Team Givan's thoughts go out to the family of Lt. Col. Eric Schultz, the pilot killed in the crash. Hopefully the Air Force has felt they can tell them enough about the circumstances of his death to bring them understanding and closure.

Cover image by Maj. Hank 'Hankster' Blasiak, CAF. (C) 1992 Ukranian Flying Club. Via Phil Drake.

 Groom Lake at 6PM local 5 Sept 2017.

Groom Lake at 6PM local 5 Sept 2017.

According to the Annapolis Capital Gazette, Lt. Col. Eric Schultz was flying an unspecified plane on Sept 5, 2017 over the Nevada Test and Training Range when it crashed at 6PM, killing him. The location was roughly 100mi NW of Nellis Air Force Base [1]. In a followup email, was told that unspecified plane's type was "classified and not releasable." Further followup confirmed it was not an F-35, a plane Schultz was known to have flown on as a test pilot [2].

Questions abound about the situation, not least of all because Area 51 is roughly 80mi NW of Nellis AFB and even though the crash occurred on Tuesday the 5th, it was not publicized until Friday the 8th [3]. Theresa having read Annie Jacobsen's excellent Area 51, and Team Givan having working in a Cold War focused museum, our curiosity was piqued.

A common practice for Area 51 projects includes night testing to avoid the ever-present plane spotters. Assuming that the Air Force is not being purposefully vague or misleading about specifics in the press release, the sky would still have been light at 6PM. There also would be a nearly full moon, another no-no for deep black projects doing flight testing.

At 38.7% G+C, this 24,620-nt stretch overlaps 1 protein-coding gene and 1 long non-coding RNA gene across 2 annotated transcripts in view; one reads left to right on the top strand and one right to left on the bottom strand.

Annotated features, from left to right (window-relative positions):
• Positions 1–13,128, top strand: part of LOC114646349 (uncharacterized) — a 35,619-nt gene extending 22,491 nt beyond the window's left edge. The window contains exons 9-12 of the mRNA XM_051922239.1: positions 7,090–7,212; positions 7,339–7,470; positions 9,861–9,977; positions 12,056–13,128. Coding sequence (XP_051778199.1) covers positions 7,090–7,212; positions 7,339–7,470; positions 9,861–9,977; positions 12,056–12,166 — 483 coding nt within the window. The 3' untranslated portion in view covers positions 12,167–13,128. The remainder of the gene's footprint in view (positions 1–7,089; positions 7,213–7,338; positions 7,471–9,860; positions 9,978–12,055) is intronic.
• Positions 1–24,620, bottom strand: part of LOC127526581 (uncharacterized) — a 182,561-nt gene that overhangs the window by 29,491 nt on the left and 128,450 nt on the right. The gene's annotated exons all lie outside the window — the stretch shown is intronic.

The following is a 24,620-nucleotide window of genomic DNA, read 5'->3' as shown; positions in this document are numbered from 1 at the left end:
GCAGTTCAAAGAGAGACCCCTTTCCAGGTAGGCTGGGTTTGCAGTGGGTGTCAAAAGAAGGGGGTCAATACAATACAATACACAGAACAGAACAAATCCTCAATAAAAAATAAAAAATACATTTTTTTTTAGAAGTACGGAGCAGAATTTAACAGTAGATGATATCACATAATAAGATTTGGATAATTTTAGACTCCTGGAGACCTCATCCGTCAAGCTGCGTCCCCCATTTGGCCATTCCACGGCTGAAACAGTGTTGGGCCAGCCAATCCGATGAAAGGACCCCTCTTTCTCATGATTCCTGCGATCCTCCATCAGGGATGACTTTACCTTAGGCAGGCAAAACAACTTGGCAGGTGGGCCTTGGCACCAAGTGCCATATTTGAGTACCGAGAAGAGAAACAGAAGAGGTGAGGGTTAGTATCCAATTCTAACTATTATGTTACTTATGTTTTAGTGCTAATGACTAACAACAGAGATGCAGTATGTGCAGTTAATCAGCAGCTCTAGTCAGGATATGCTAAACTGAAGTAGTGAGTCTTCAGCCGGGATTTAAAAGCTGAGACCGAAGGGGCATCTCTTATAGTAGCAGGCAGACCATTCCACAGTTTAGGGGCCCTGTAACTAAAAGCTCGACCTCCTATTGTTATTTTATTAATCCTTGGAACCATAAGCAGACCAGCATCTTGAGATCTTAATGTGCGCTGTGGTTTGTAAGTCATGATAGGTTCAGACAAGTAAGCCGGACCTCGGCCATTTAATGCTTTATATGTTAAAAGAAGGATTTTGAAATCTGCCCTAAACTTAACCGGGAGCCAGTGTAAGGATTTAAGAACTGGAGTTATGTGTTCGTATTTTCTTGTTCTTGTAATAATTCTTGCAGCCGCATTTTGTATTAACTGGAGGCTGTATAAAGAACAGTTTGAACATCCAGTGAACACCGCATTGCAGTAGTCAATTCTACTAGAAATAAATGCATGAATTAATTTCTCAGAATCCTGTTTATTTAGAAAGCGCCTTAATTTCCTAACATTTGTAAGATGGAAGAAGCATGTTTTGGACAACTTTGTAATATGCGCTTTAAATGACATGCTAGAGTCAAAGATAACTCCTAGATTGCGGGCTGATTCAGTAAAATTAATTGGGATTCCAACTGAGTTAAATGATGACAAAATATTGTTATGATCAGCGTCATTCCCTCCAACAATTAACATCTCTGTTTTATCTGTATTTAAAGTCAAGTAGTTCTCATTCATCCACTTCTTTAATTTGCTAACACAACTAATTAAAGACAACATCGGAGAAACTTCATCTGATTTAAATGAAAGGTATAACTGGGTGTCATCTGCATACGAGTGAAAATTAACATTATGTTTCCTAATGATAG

Certainly any aircraft taking off before 6PM would have done so in all-revealing daylight. Thus, the classified aircraft is probably a familiar one, whose program would not be at risk if observed. This leaves two options: a familiar airframe flying for classified reasons or a familiar airframe with a classified payload.

Familiar Airframes

I think the most obvious candidate for a familiar airframe that would be flying in that area but as part of a black program would be the "retired" F-117, which is known to still fly at times [4]. Since it's a single seat jet aircraft it would also fit nicely with Schultz's F-35 experience. The USAF reference to a "training mission" could refer to his familiarizing with the aircraft or the use of a payload. Since its stealth would be ruined by opening the payload bay doors, it seems unlikely to this author that any specific payload would benefit from testing on the F-117. Two more likely candidates are tests of radar absorbent coatings (the F-117 would provide a well-known baseline without needing to use operational aircraft) or tests of fly-by-wire control schemes for the B-21 Raider without having to use or expose a prototype (both are probably inherently unstable).

Alternatively, a foreign-made fast-mover would be a candidate aircraft. That Sukhois fly in the area is known, even if not officially recognized [5]. Perhaps the it was referred to as classified to save face over the loss. (This author considered a newer variant, such as an Su-30 variant from India, Malaysia, or Indonesia, loaned to the US as part of an exchange, but all would be visibly different in the daylight from the known Su-27s).

 Photo via Richard Seaman. Click for Source.

Photo via Richard Seaman. Click for Source.

Given tensions between North Korea and the United States, maybe a MiG-29 crashed. The MiG-29S models in the United States have a murky disposition, with some probably having been scrapped or mothballed and the rest on display [6][7][8]. Phil Drake reported a spotting as late as 2009, also at dusk no less [9].